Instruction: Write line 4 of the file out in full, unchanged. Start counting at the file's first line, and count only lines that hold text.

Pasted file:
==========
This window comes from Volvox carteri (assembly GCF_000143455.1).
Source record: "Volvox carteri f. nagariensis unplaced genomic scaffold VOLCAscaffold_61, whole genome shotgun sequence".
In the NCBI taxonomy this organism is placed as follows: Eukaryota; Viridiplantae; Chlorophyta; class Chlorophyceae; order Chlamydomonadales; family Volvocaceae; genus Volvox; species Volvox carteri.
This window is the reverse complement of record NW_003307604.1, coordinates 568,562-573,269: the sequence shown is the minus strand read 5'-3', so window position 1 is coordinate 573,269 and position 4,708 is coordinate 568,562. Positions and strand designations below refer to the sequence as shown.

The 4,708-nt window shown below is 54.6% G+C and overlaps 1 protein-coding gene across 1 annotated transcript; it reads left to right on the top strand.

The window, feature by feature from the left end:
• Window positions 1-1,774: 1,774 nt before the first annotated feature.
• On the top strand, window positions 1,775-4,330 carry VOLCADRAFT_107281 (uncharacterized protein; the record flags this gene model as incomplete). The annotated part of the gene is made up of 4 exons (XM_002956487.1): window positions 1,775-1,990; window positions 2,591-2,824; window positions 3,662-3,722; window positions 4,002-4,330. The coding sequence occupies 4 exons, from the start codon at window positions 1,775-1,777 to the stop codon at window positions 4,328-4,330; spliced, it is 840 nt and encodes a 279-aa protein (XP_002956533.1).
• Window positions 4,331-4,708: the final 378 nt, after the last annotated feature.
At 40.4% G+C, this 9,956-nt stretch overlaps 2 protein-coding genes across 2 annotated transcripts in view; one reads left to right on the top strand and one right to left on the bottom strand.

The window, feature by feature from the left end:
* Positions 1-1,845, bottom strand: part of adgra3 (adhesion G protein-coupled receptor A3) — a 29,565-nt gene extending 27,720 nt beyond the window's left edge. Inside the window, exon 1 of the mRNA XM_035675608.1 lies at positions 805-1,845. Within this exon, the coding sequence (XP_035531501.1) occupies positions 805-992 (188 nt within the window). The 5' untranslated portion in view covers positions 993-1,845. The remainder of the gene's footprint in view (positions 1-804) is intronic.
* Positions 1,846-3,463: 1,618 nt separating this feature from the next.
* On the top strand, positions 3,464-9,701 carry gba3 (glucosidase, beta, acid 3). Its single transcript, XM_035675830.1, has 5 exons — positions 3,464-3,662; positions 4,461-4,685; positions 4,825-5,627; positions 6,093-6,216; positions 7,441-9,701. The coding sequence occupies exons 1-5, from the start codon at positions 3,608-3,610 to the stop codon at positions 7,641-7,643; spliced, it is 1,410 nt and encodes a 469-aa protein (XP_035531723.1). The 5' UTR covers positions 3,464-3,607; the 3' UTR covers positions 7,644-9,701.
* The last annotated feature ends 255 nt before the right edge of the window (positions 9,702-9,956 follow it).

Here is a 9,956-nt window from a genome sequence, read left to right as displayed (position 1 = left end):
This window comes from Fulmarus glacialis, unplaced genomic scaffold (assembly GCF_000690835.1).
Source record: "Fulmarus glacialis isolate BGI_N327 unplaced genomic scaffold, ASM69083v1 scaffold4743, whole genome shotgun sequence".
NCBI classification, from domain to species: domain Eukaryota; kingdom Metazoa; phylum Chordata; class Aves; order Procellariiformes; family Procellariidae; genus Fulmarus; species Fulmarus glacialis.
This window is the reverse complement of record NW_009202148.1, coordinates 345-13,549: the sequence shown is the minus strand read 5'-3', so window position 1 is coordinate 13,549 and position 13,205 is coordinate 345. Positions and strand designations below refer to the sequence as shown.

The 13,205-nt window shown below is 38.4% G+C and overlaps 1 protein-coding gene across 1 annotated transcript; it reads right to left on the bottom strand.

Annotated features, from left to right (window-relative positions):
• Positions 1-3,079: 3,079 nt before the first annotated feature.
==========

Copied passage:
This window is the reverse complement of record NW_003307604.1, coordinates 568,562-573,269: the sequence shown is the minus strand read 5'-3', so window position 1 is coordinate 573,269 and position 4,708 is coordinate 568,562. Positions and strand designations below refer to the sequence as shown.